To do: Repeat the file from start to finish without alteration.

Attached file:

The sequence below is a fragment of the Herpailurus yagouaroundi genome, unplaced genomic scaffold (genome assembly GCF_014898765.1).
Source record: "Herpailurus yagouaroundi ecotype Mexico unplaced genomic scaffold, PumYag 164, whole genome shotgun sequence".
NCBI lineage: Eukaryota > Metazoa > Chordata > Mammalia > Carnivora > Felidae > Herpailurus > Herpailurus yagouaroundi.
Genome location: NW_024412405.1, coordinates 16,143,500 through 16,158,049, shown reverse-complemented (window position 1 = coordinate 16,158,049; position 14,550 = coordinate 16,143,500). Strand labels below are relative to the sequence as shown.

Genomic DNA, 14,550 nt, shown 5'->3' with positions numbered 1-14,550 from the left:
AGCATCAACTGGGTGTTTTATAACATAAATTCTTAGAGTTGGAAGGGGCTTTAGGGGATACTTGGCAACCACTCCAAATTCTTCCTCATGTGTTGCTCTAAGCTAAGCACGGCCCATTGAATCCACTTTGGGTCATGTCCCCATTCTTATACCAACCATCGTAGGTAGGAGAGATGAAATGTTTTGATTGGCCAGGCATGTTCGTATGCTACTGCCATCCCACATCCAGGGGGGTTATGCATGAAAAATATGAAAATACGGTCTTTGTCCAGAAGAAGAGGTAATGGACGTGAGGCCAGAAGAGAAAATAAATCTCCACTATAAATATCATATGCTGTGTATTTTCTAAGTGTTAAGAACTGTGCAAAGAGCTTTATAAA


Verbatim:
The sequence below is a fragment of the Herpailurus yagouaroundi genome, unplaced genomic scaffold (genome assembly GCF_014898765.1).
Source record: "Herpailurus yagouaroundi ecotype Mexico unplaced genomic scaffold, PumYag 164, whole genome shotgun sequence".
NCBI lineage: Eukaryota > Metazoa > Chordata > Mammalia > Carnivora > Felidae > Herpailurus > Herpailurus yagouaroundi.
Genome location: NW_024412405.1, coordinates 16,143,500 through 16,158,049, shown reverse-complemented (window position 1 = coordinate 16,158,049; position 14,550 = coordinate 16,143,500). Strand labels below are relative to the sequence as shown.

Genomic DNA, 14,550 nt, shown 5'->3' with positions numbered 1-14,550 from the left:
AGCATCAACTGGGTGTTTTATAACATAAATTCTTAGAGTTGGAAGGGGCTTTAGGGGATACTTGGCAACCACTCCAAATTCTTCCTCATGTGTTGCTCTAAGCTAAGCACGGCCCATTGAATCCACTTTGGGTCATGTCCCCATTCTTATACCAACCATCGTAGGTAGGAGAGATGAAATGTTTTGATTGGCCAGGCATGTTCGTATGCTACTGCCATCCCACATCCAGGGGGGTTATGCATGAAAAATATGAAAATACGGTCTTTGTCCAGAAGAAGAGGTAATGGACGTGAGGCCAGAAGAGAAAATAAATCTCCACTATAAATATCATATGCTGTGTATTTTCTAAGTGTTAAGAACTGTGCAAAGAGCTTTATAAA